The information age and our growing desire to share our experiences have democratised the investor/entrepreneur interaction.
A simple google search will bring an abundance of advice, insights, and tips from seasoned VCs and founders on when to fundraise, how to find the right investor, how to negotiate mutually agreeable terms, and of course how to pitch.
Despite all this information, what is still not talked about, is the final VC panel presentation — the final moment before a VC firm decides whether or not they will put a term sheet on the table.
While investment panel structure varies between different Venture Capital firms, at Nauta Capital, once our investment teams have done months of meetings with the founder and the team, conducted an industry, market and technology deep dives as well as financial due diligence, the time comes when the company is invited to present in front of the team.
For us, these presentations are not only attended by the firm’s Partners, but also by our whole team. What’s more, it’s a company-wide meeting whereby anyone attending can ask questions.
Needless to say, presenting for 2-hours in front of a panel — let alone an audience that can shape the future direction of your company — can be nerve-wracking for any entrepreneur.
With that in mind, we wanted to share some of the key factors that differentiate an initial pitch from the one needed for the final investment panel and share some common pitfalls founders should avoid for that final ride.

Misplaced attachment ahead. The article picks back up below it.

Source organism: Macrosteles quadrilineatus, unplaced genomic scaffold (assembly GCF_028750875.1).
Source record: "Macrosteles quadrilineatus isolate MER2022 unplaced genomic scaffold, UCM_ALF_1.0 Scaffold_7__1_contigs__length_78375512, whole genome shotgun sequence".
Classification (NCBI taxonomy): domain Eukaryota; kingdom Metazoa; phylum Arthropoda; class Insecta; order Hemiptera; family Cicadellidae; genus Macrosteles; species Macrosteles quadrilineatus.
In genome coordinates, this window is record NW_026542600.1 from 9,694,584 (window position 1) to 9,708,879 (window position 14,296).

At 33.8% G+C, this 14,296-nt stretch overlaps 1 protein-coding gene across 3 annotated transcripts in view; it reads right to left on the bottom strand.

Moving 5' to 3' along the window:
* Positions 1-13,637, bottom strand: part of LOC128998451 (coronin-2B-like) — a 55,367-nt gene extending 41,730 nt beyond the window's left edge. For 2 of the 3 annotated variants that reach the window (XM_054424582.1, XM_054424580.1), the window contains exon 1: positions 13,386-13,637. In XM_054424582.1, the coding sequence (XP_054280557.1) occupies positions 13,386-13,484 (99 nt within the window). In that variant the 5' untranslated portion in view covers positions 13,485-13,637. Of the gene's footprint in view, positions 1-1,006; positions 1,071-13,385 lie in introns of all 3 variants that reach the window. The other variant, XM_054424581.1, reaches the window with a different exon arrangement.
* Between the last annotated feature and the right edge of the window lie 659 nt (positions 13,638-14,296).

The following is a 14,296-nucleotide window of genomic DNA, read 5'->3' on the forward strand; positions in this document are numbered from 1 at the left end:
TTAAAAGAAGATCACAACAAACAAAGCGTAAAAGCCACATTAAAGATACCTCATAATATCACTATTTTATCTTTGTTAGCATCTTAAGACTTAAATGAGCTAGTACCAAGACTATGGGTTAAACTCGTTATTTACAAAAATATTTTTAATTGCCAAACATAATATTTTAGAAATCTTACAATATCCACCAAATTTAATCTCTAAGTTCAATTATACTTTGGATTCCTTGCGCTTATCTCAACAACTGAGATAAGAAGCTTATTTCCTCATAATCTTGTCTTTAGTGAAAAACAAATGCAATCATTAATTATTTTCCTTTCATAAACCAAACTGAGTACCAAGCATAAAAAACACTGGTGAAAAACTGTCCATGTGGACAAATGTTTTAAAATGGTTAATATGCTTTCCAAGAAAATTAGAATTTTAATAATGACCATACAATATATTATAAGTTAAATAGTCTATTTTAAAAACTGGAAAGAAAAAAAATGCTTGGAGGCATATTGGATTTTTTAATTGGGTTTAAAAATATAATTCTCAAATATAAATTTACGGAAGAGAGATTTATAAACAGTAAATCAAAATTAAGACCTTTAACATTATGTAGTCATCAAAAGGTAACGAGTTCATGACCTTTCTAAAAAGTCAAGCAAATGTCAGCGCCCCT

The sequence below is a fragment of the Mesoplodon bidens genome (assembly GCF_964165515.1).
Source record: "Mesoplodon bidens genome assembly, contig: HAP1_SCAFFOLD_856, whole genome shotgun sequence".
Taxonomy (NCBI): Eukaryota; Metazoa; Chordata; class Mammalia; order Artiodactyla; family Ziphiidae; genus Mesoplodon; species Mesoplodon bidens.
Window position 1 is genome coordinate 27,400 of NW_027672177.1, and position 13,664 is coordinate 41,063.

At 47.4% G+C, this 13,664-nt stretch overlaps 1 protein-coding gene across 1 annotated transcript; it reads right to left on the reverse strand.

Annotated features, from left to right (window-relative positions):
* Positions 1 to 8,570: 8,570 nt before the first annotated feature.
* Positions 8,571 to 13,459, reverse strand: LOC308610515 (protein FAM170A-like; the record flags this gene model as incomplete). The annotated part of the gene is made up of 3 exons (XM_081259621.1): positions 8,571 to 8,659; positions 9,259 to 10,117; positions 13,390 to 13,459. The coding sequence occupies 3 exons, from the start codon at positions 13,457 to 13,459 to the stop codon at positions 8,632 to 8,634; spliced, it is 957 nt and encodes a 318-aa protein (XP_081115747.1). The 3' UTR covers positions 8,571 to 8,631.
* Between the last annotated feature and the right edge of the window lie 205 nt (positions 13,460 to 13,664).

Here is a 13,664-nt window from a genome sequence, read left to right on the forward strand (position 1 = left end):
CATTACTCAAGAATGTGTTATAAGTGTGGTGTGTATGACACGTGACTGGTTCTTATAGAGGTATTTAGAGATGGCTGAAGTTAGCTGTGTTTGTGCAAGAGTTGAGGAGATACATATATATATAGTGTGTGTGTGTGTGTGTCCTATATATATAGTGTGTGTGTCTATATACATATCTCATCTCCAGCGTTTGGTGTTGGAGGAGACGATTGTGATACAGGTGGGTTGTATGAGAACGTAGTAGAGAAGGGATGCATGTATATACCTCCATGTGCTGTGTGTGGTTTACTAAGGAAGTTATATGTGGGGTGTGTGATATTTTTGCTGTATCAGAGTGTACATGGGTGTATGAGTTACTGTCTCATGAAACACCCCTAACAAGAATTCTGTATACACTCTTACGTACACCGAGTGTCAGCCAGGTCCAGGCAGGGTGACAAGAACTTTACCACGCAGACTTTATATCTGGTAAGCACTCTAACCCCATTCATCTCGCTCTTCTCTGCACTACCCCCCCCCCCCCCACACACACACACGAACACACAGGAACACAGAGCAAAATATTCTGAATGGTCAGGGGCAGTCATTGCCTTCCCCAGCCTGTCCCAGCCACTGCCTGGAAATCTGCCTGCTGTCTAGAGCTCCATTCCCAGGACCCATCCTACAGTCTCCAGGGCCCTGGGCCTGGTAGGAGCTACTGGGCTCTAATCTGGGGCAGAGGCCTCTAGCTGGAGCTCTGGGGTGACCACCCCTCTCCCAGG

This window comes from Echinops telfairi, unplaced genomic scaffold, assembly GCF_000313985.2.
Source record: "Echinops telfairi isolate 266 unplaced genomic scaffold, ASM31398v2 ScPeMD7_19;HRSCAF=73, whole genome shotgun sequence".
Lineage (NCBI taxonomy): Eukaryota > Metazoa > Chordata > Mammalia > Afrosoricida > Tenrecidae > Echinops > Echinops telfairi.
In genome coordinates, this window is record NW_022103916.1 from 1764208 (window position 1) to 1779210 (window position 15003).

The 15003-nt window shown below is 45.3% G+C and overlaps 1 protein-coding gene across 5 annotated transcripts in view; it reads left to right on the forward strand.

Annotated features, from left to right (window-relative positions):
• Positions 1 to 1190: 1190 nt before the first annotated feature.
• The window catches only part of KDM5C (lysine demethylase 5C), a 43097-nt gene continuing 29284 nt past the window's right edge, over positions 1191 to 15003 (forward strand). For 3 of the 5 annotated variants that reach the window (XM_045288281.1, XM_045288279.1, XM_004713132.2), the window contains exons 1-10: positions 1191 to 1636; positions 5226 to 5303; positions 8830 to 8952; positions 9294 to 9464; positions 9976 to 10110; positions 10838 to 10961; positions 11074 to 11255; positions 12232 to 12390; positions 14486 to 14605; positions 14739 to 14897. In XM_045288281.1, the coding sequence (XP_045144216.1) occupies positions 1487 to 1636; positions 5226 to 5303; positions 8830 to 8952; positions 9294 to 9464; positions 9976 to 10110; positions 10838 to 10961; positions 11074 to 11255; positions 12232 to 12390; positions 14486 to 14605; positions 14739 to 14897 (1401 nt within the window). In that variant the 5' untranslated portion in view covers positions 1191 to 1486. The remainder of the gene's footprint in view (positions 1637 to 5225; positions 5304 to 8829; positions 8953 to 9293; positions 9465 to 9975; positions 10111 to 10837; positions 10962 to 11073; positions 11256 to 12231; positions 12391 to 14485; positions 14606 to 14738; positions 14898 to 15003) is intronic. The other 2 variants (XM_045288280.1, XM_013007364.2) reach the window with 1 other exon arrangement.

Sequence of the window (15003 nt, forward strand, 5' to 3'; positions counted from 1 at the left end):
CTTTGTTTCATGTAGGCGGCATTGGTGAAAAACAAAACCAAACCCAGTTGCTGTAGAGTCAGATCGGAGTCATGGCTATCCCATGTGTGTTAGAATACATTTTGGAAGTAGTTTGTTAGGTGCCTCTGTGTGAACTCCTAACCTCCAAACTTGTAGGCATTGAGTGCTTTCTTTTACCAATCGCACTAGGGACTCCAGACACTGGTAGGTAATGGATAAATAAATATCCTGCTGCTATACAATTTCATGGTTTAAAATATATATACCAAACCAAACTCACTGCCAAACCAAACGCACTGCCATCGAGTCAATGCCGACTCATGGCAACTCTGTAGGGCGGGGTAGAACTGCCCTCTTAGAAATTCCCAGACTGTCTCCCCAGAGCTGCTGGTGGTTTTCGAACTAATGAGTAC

The Pitch Deck
As a founder, once you know you’re about to fundraise you prepare a pitch deck. It’s generally agreed within the investor/founder community that a fundraising deck would include the following sections:
- Executive Summary
- Market Opportunity
- Competitive landscape
- Business Model
- Revenue model
- Traction / Customers
- The ask
Assuming the initial deck caught the attention of the VC, after months of meetings and fleshing out ideas, and perhaps achieving new milestones, your original pitch deck will likely to have also evolved along the way.
And in most cases at Nauta, the founder and the lead VC will work intensely to streamline the deck’s key content whilst introducing crucial new sub-sections for that final investment panel.
While the overall structure of the deck will not change, there are sections within the deck that will go through a significant transformation.
These often are the problem, solution, financials, customers and competitive landscape. The sections, which in the initial deck may have only contained summaries, will now be expected to be more detailed and compelling during the final presentation.
Indeed, these sections will now be expected to answer or cover the following:
Clearly quantifiable and qualifiable nature of the problem and its significance across different markets.
Pitfall tip: Try to link the origin story of your business to grab attention.
Explain the value proposition for customers — not just what the product is — but how it helps them achieve their objectives and answers their pain points.
Pitfall tip: Don’t forget to create a natural link in your presentation between the problem and solution as seen from Mixpanel’s deck below